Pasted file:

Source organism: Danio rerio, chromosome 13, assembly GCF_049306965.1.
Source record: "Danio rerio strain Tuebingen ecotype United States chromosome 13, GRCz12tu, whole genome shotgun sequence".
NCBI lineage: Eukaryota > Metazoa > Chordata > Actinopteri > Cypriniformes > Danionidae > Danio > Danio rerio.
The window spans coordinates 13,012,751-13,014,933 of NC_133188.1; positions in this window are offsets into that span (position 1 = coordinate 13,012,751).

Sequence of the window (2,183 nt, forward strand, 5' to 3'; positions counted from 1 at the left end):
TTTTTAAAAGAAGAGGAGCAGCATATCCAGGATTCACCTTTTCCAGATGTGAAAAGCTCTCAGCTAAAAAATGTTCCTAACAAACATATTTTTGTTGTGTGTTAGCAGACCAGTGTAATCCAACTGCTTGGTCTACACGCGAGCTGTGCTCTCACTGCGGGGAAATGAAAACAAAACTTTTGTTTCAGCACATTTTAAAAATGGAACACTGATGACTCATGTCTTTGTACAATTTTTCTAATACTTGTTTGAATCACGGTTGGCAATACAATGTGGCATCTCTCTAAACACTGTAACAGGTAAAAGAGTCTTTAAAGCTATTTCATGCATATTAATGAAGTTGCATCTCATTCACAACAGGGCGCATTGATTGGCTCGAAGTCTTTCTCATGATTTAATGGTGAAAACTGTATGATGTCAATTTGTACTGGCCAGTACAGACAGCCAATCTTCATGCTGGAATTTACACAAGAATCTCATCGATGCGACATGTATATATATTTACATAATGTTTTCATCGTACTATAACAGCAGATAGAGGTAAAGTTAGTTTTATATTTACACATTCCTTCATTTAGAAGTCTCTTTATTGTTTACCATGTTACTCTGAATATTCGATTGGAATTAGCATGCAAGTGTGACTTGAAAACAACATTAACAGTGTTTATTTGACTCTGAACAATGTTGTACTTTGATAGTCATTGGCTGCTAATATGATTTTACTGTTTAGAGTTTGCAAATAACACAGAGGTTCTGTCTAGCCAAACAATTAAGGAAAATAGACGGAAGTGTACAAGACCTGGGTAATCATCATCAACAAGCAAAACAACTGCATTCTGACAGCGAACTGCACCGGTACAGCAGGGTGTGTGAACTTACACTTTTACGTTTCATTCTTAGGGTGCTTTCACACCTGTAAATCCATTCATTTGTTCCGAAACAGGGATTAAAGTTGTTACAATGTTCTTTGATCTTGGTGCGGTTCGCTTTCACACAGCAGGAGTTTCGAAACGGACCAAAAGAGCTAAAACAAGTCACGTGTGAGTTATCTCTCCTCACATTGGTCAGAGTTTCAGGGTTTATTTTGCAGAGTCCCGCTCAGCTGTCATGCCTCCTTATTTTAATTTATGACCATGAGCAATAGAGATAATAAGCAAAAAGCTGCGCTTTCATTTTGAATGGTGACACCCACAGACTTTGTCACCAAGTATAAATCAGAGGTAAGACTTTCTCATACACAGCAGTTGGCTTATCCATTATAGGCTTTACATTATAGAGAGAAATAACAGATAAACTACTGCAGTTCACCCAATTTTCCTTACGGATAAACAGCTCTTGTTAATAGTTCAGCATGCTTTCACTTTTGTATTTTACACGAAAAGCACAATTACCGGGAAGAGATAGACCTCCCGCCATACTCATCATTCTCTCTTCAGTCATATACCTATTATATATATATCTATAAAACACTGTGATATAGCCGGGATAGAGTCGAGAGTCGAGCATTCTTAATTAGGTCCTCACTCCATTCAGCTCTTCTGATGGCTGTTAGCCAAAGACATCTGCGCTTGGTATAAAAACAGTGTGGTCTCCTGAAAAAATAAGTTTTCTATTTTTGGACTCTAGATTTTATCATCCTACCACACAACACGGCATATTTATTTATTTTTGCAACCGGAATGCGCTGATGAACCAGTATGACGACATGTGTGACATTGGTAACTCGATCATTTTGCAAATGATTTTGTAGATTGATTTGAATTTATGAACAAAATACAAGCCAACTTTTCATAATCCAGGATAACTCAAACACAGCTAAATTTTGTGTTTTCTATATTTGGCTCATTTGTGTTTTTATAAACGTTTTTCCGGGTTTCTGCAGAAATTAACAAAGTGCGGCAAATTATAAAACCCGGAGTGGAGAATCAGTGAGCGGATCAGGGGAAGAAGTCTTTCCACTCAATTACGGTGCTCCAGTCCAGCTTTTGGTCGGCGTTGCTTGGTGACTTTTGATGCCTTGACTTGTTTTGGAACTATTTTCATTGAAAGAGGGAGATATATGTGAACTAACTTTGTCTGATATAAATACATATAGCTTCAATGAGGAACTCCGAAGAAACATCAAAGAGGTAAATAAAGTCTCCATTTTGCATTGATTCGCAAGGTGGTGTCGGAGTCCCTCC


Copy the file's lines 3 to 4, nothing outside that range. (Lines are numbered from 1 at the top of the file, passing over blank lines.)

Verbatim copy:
NCBI lineage: Eukaryota > Metazoa > Chordata > Actinopteri > Cypriniformes > Danionidae > Danio > Danio rerio.
The window spans coordinates 13,012,751-13,014,933 of NC_133188.1; positions in this window are offsets into that span (position 1 = coordinate 13,012,751).